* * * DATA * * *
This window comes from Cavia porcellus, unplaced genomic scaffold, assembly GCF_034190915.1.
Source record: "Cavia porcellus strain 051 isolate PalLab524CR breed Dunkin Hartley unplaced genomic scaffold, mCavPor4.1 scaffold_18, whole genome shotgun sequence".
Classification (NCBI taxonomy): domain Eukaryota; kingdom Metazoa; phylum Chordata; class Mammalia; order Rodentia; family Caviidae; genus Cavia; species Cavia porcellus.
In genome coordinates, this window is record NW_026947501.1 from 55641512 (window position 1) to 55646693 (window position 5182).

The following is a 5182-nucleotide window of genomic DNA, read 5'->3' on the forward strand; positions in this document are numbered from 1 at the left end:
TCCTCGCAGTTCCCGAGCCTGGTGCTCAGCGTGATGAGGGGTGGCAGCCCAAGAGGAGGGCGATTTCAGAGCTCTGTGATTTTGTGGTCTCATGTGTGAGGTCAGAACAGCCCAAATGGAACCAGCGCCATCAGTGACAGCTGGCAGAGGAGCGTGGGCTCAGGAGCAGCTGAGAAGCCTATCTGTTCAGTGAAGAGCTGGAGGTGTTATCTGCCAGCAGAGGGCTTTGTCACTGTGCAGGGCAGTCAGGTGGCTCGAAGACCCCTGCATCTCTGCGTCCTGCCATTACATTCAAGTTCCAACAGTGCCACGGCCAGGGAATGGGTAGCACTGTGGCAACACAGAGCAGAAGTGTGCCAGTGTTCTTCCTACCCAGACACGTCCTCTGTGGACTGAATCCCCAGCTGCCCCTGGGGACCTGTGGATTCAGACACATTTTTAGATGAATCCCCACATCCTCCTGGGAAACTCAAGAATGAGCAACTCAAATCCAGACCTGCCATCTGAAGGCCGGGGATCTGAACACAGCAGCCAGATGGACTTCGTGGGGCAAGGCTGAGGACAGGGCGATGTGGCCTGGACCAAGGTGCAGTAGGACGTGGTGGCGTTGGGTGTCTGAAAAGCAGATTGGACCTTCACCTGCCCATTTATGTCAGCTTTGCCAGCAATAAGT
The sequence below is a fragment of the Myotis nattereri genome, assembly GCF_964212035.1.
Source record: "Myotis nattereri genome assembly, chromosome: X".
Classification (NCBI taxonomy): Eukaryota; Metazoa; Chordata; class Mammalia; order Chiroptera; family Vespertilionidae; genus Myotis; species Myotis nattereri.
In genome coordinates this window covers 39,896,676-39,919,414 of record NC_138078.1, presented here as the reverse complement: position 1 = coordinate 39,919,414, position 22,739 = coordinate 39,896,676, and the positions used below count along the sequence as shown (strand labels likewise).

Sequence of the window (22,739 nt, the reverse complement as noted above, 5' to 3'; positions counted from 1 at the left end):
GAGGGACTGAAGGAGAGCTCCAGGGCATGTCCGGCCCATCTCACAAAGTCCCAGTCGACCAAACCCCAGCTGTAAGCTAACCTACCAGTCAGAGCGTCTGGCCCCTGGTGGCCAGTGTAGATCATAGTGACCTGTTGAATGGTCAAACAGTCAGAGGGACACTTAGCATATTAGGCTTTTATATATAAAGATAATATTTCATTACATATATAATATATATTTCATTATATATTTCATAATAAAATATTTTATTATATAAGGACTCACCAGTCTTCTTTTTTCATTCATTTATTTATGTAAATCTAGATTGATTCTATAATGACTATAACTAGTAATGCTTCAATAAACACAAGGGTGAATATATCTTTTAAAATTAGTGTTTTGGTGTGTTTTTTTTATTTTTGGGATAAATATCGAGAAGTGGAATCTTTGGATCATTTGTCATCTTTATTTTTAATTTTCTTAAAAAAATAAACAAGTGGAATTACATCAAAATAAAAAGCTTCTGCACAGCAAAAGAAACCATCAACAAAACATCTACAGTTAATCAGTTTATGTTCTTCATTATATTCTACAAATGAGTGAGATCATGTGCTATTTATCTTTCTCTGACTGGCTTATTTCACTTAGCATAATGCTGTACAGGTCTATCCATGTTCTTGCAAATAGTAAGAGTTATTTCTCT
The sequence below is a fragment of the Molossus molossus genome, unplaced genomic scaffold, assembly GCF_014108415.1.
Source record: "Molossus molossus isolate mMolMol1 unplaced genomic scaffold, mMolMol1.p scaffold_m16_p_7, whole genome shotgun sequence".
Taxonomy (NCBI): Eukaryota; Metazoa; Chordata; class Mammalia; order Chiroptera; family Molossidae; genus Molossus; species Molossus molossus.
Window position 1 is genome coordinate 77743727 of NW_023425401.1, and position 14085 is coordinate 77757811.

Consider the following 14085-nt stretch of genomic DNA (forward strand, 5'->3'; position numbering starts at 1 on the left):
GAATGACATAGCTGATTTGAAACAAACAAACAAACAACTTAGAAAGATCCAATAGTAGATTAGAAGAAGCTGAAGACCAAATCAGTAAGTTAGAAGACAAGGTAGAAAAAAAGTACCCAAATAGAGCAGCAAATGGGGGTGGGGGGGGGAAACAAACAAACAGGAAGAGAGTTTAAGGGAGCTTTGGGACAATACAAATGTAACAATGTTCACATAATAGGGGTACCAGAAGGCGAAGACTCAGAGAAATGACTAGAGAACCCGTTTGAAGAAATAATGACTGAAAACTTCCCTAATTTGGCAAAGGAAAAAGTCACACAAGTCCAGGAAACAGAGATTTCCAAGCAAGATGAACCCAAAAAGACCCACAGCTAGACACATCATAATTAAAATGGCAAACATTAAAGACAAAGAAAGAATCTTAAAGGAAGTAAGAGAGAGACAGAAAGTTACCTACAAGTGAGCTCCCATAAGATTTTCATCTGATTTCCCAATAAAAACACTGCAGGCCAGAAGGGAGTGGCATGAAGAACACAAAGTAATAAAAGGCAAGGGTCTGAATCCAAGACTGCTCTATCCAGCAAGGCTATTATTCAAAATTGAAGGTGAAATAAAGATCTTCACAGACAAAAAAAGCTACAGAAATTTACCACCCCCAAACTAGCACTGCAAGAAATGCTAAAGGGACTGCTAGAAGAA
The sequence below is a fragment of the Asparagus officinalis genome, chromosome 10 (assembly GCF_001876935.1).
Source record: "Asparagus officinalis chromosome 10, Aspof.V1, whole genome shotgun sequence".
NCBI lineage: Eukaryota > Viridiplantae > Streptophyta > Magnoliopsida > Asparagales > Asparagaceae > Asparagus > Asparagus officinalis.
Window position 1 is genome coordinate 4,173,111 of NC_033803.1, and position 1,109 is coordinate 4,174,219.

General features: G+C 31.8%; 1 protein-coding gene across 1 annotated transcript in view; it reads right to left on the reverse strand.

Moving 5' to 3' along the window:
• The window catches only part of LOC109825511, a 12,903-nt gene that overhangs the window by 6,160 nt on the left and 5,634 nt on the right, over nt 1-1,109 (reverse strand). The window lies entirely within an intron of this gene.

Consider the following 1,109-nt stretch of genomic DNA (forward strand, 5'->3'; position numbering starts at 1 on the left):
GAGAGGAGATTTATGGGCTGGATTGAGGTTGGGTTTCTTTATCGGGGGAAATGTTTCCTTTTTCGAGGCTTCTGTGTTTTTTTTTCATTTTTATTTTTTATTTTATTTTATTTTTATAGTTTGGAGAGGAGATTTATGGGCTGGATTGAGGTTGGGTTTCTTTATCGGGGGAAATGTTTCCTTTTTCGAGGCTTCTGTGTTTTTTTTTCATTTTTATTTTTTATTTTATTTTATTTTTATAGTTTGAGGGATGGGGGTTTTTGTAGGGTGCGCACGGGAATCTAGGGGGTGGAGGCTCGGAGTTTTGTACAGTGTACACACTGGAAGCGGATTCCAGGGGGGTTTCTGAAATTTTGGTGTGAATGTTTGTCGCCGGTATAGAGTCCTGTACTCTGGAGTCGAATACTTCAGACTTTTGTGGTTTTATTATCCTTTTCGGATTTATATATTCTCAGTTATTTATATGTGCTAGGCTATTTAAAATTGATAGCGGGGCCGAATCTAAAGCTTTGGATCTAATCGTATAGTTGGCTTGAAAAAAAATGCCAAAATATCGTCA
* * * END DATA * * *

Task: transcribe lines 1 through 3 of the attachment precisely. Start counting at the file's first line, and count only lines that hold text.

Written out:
This window comes from Cavia porcellus, unplaced genomic scaffold, assembly GCF_034190915.1.
Source record: "Cavia porcellus strain 051 isolate PalLab524CR breed Dunkin Hartley unplaced genomic scaffold, mCavPor4.1 scaffold_18, whole genome shotgun sequence".
Classification (NCBI taxonomy): domain Eukaryota; kingdom Metazoa; phylum Chordata; class Mammalia; order Rodentia; family Caviidae; genus Cavia; species Cavia porcellus.